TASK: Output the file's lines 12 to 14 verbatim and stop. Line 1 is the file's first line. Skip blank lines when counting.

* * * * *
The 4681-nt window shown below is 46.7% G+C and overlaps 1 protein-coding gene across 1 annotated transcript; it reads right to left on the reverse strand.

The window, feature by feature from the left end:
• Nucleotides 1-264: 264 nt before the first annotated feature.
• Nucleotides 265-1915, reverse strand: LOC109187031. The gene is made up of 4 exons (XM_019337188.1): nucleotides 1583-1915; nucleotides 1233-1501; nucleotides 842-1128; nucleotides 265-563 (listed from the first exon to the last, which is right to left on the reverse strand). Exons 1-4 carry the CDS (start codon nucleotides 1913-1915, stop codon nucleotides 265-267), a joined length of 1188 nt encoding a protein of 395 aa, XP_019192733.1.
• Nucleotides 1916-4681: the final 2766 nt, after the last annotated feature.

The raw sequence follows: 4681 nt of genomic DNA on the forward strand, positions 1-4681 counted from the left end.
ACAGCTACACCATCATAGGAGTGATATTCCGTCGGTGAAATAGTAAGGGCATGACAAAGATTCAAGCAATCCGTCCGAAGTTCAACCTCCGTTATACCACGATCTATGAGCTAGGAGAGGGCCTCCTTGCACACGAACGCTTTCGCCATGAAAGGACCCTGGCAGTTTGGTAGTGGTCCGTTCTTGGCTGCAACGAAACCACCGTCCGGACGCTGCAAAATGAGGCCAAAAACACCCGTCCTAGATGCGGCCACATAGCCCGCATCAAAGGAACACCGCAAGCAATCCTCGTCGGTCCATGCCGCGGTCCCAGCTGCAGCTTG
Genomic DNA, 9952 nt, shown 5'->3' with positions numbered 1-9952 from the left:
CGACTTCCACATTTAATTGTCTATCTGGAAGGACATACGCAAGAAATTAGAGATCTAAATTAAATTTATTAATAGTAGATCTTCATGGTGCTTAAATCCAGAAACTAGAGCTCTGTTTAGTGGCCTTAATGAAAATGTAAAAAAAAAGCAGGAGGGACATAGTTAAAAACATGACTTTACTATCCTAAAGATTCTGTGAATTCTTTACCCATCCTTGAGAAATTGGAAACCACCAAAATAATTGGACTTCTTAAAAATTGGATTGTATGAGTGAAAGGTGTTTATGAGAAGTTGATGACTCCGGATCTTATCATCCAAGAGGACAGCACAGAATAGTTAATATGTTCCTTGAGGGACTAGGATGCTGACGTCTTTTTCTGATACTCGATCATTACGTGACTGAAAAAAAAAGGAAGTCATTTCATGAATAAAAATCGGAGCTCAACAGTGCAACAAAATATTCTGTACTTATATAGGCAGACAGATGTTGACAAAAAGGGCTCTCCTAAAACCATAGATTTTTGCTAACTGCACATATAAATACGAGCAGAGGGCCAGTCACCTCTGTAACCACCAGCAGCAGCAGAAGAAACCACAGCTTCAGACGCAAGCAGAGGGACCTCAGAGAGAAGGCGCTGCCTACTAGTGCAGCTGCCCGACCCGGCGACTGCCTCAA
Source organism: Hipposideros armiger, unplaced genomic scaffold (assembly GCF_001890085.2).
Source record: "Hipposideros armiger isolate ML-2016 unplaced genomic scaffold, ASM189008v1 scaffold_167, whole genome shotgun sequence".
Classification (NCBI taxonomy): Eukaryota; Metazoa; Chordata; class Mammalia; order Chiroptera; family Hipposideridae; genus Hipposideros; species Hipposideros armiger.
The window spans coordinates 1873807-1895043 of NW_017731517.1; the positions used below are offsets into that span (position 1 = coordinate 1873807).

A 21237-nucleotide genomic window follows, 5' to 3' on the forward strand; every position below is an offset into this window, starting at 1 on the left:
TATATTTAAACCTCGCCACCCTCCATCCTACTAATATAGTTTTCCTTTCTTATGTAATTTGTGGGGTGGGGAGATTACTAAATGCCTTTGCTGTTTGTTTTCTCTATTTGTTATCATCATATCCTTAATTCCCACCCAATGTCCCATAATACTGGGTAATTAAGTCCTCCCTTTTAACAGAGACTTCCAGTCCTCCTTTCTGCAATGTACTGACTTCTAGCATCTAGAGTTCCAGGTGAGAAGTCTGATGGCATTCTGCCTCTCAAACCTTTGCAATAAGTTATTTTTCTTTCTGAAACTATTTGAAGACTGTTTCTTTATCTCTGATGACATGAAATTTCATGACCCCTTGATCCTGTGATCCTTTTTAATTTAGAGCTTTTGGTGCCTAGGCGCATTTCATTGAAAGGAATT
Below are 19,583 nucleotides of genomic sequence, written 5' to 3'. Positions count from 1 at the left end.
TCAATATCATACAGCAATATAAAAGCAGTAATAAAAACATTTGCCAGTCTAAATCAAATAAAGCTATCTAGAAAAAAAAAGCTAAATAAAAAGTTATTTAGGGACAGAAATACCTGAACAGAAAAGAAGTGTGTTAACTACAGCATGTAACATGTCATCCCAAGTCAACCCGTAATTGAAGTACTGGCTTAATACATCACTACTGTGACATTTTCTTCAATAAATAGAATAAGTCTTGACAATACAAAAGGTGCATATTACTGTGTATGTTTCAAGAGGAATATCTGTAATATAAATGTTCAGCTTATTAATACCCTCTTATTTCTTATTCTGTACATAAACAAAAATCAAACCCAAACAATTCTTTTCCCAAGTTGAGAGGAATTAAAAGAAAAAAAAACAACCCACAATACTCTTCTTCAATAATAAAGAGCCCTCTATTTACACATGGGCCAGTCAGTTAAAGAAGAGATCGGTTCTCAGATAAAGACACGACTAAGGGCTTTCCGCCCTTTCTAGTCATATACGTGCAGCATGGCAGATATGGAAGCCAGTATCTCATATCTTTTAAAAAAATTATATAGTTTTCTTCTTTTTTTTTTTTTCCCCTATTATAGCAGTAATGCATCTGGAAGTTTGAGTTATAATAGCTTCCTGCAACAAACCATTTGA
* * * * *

Classification (NCBI taxonomy): Eukaryota; Metazoa; Chordata; class Mammalia; order Chiroptera; family Hipposideridae; genus Hipposideros; species Hipposideros armiger.
The window spans coordinates 1873807-1895043 of NW_017731517.1; the positions used below are offsets into that span (position 1 = coordinate 1873807).

A 21237-nucleotide genomic window follows, 5' to 3' on the forward strand; every position below is an offset into this window, starting at 1 on the left: